A Lexington firefighter who was driving a city fire truck that hit a pedestrian who died Saturday night has been placed on paid administrative leave.
Firefighter Christopher Presley will be on leave while an investigation into the incident continues, city spokeswoman Susan Straub told the Herald-Leader on Monday. The city typically has placed employees on paid leave when they have been involved in similar investigations.
Police have said Presley was driving Fire Engine 9 when it struck Lauren Woodall Roady, 27, at West Main Street and South Broadway just after 10 p.m. Saturday. Roady, a Washington, D.C., attorney who was in town to compete in a cross-country running event, was pronounced dead at the scene a few minutes later.
Several questions about the accident remained unanswered Monday. Because the investigation is pending, city officials said they could not discuss certain details about the case.
Officials would not answer questions about whether Roady was in the crosswalk at the time of the accident. They would not say whether the traffic light was green for the truck as it made a left turn from Main Street to South Broadway or whether the walk signal indicated it was safe for pedestrians to cross.
On Sunday, investigators asked anyone who saw the accident to contact police. On Monday, investigators would not say whether there were any witnesses. They also would not say whether any nearby surveillance cameras had captured the accident on video.
Straub told a Herald-Leader reporter in an email that Presley was alone in the fire truck at the time; two firefighters who normally would have been on the truck had gone to St. Joseph Hospital with an ambulance crew.
Earlier in the evening, Engine 9 and the ambulance responded to a medical emergency in the Idle Hour area. Presley's two crew mates rode with the ambulance to the hospital because the ambulance's three-person crew was attending to the patient, she said. Presley was on the way to the hospital to pick up the two crew members when the accident occurred, police have said. Engine 9 operates out of Fire Station 9 on Richmond Road, across from the site of what had been Lexington Mall.
Police and city officials have said the 55,000-pound truck was making a left turn from Main Street onto South Broadway, and Roady was crossing Broadway from east to west when "contact was made between" Roady and the truck. Straub said Presley reported the accident. No other details have been made available.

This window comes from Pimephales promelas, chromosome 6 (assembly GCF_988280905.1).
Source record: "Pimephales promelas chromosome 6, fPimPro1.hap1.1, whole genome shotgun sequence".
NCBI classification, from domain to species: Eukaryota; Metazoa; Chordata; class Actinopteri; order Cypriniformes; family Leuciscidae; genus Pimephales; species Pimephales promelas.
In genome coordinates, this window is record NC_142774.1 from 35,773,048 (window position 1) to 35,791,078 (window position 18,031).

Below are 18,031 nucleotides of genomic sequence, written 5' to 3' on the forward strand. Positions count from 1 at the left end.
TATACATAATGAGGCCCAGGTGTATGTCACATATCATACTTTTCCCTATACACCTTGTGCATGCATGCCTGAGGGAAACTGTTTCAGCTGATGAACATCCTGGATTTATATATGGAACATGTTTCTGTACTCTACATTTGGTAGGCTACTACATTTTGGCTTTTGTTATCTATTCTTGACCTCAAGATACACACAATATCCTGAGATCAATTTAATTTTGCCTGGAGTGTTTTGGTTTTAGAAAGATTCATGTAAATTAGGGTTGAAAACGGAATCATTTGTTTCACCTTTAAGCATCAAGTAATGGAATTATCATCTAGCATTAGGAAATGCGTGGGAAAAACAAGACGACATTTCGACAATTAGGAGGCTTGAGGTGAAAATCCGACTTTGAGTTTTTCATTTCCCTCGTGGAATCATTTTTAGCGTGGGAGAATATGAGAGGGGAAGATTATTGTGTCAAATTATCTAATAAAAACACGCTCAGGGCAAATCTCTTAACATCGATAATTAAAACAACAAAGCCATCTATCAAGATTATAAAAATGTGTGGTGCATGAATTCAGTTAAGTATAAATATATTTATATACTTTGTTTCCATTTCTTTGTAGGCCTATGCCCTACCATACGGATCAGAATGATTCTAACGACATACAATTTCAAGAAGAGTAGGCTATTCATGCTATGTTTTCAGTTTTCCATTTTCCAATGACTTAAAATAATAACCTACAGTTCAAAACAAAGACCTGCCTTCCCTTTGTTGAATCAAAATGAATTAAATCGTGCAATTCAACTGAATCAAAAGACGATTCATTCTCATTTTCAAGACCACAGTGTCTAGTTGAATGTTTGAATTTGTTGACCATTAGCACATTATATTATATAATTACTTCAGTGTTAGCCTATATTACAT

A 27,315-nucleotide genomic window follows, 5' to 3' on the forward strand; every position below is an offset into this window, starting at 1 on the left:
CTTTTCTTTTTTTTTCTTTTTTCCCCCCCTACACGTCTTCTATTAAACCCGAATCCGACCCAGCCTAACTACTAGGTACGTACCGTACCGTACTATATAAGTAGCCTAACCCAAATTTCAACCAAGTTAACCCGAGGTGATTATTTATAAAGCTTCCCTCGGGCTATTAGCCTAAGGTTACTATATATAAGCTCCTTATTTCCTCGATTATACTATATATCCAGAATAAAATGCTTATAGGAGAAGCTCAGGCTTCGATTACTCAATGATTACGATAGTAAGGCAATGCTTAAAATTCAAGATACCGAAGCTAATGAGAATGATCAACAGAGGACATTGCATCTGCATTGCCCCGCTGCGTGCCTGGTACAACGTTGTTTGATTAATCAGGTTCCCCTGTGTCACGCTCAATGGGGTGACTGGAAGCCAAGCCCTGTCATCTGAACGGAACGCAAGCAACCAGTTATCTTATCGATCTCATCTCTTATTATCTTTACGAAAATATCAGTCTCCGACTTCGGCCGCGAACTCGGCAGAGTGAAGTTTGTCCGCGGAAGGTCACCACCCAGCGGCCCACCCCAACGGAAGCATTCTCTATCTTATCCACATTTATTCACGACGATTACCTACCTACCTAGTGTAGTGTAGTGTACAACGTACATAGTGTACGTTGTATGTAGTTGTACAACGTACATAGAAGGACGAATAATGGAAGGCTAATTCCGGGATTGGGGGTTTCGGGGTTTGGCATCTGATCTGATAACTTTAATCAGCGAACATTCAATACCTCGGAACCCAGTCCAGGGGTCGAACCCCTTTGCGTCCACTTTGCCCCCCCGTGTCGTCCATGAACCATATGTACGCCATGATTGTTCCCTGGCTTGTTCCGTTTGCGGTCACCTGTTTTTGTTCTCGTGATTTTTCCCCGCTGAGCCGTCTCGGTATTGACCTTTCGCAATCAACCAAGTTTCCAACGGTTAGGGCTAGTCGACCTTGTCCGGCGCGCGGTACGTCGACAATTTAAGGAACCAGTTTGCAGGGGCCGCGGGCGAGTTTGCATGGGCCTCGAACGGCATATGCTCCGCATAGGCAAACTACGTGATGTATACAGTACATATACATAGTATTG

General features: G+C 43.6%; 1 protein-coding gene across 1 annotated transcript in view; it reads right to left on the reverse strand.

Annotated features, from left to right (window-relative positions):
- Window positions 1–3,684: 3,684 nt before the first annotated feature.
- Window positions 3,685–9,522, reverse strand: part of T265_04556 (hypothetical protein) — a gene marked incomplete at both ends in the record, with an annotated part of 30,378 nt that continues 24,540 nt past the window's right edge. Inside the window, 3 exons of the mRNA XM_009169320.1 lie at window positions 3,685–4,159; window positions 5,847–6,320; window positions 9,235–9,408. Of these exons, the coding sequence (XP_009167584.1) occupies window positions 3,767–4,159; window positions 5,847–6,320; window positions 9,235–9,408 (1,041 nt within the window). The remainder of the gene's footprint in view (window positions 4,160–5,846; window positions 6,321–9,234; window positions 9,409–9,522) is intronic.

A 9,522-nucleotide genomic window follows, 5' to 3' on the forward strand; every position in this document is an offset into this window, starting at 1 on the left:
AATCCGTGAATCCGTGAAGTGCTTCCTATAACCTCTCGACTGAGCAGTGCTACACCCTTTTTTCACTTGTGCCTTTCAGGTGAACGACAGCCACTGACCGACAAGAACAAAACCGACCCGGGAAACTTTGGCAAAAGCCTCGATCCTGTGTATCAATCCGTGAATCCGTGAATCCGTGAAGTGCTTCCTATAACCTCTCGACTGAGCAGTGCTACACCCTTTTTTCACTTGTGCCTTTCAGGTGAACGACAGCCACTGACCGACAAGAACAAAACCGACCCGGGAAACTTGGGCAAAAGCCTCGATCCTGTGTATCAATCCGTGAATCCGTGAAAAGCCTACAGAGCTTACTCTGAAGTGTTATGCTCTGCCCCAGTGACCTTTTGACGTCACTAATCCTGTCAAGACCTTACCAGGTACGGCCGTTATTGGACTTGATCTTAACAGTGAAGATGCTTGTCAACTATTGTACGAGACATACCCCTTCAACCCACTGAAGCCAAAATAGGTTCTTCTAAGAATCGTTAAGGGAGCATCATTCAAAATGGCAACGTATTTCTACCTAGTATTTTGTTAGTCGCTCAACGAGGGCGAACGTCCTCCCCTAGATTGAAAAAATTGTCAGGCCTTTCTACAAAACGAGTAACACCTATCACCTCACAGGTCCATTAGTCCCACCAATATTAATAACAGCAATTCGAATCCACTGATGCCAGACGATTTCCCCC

The Herald-Leader has submitted an open records request for reports, diagrams and memos from the crash.
The accident was still the subject of speculation and conversation among shoppers and employees of nearby businesses Monday afternoon, but nobody said they saw what happened.
"I think most people saw the immediate aftermath," said Ryan Russell, who works nearby.
Russell said he heard at least three secondhand accounts of the accident, all different, from bar patrons on Saturday.
"I don't know that there's any merit to any one of those stories," he said.
A surveillance camera on a corner of the Hilton Lexington/Downtown, a few feet from the intersection of Main and Broadway, apparently was not pointed at the intersection when Roady was struck. Marty Rothchild, general manager of the hotel, said police had reviewed the video, but he did not think they found anything.
"As far as I'm aware, we don't have anything that would show what happened, unfortunately," he said.
Evidence at the intersection gave few clues. Florescent paint marked places where the fire engine and Roady's body came to a stop on Broadway between Main and Vine streets.
About 20 dots of the paint were placed in the crosswalk across South Broadway, but it was unclear what those dots signified. There were at least two scuff marks in the crosswalk. There were no apparent skid marks; the roads were wet when the accident occurred.
Roady, an attorney for the U.S. Nuclear Regulatory Commission, was in Lexington with members of the Georgetown Running Club from Washington to compete in the cross-country event earlier Saturday at Masterson Station Park.
A blog posting Monday by Jake Klim, a member of the Georgetown Running Club, indicated that Roady apparently ate dinner with her parents in downtown Lexington on Saturday night and might have been on her way to join fellow club members when she was struck.
Klim said on his blog that he saw Roady about 7 p.m. Saturday, and she told him she "had dinner plans with her parents who were in town from neighboring Tennessee."
Roady was from Knoxville, where her father, Jack Woodall, is an attorney.
Klim said on his blog that Roady told him she intended to meet him and other running team members after dinner with her parents. He said she walked away, and "That was the last time I saw her."
Klim said two teammates awakened him in his hotel room about 2 a.m. Sunday and told him Roady had been killed. Klim didn't name the hotel, but he said he could see the accident scene and flashing lights from his window.
Klim said on the blog that team members realized Saturday night that someone been hit just outside but never imagined it was someone they knew.
The Georgetown Running Club posted a memorial to Roady on is website Monday, saying her "steady, inspiring and cheerful presence will forever be missed."
Funeral arrangements for Roady were pending Monday night.